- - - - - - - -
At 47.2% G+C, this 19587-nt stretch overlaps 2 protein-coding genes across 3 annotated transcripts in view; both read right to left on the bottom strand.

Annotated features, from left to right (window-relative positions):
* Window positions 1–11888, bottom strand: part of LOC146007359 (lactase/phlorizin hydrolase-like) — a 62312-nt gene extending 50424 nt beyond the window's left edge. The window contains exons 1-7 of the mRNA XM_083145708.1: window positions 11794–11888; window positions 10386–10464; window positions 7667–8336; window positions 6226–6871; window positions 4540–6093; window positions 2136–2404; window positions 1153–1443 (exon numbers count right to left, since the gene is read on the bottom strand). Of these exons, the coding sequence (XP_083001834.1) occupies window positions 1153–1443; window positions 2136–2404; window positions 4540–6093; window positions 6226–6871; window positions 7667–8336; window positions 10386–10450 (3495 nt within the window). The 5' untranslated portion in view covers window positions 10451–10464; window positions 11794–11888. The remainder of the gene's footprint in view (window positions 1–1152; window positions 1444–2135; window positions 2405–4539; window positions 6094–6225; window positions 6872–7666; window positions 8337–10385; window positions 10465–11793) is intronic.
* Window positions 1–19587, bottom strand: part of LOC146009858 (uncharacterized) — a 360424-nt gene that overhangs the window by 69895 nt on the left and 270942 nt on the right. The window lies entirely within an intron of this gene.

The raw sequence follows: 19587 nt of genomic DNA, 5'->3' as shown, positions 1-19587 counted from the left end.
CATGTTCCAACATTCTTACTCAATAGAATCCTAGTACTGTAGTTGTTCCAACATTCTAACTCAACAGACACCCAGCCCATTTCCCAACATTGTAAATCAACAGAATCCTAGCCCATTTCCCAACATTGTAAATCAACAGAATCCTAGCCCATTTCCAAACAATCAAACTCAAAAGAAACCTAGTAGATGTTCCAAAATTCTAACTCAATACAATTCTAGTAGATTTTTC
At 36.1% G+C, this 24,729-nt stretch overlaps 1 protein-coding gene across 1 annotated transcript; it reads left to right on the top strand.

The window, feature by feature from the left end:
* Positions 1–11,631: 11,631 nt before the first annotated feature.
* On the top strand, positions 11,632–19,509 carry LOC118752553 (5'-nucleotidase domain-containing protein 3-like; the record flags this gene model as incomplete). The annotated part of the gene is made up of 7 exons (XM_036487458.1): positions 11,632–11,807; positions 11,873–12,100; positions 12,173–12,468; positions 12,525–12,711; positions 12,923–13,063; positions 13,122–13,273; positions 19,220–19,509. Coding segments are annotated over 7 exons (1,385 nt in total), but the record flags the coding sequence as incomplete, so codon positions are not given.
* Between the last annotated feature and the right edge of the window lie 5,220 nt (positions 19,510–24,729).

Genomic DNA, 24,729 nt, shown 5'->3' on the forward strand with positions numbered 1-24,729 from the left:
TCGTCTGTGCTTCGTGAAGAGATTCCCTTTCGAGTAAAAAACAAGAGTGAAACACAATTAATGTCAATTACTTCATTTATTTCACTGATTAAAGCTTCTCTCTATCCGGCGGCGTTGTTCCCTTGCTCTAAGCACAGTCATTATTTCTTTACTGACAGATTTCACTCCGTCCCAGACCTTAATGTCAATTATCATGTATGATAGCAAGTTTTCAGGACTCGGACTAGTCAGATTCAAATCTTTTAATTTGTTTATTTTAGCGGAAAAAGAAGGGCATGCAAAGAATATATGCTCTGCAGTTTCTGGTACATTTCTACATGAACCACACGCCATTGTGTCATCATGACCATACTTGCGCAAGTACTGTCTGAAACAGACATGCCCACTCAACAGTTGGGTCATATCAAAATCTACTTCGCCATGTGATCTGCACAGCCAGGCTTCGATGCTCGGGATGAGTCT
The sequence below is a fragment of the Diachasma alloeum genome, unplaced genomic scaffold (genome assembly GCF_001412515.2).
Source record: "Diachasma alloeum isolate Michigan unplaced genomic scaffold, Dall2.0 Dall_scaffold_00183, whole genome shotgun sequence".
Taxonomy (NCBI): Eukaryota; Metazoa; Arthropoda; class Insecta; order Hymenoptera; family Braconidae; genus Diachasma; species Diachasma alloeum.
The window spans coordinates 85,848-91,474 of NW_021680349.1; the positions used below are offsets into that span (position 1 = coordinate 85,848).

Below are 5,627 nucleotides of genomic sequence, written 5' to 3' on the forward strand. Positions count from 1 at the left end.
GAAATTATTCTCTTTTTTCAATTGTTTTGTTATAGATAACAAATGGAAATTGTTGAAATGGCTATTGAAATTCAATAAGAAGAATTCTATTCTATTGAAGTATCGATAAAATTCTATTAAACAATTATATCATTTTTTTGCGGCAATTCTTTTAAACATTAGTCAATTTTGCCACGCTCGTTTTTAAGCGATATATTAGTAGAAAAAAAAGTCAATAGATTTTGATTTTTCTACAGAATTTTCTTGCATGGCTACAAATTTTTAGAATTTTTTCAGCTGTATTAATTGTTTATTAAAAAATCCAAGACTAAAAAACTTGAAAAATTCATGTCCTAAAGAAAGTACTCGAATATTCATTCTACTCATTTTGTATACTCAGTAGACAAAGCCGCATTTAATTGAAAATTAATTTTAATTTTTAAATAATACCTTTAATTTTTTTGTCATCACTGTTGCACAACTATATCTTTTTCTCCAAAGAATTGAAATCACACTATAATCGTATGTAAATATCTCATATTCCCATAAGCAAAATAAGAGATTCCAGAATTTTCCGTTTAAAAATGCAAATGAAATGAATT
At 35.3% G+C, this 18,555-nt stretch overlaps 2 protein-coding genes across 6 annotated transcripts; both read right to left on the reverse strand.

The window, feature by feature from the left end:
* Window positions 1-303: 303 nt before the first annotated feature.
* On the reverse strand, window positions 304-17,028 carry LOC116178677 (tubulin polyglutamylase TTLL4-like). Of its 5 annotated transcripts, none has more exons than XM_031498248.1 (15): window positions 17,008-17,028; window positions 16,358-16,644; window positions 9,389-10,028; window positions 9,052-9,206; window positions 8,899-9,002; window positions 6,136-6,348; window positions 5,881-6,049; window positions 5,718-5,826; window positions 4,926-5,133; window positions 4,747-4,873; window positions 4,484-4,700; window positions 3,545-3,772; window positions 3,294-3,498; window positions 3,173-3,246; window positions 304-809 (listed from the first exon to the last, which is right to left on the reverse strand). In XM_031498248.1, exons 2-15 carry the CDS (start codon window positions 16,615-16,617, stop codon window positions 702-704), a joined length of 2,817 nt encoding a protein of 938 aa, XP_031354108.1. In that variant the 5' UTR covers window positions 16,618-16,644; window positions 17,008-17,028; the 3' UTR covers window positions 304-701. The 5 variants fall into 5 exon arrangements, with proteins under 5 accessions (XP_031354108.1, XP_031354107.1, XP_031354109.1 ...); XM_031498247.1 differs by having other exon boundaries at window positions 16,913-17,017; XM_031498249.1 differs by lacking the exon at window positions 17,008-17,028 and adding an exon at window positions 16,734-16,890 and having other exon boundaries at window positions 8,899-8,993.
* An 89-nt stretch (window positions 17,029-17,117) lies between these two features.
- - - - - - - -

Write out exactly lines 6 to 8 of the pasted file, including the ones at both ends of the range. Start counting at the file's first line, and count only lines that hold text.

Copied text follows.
CATGTTCCAACATTCTTACTCAATAGAATCCTAGTACTGTAGTTGTTCCAACATTCTAACTCAACAGACACCCAGCCCATTTCCCAACATTGTAAATCAACAGAATCCTAGCCCATTTCCCAACATTGTAAATCAACAGAATCCTAGCCCATTTCCAAACAATCAAACTCAAAAGAAACCTAGTAGATGTTCCAAAATTCTAACTCAATACAATTCTAGTAGATTTTTC
At 36.1% G+C, this 24,729-nt stretch overlaps 1 protein-coding gene across 1 annotated transcript; it reads left to right on the top strand.

The window, feature by feature from the left end: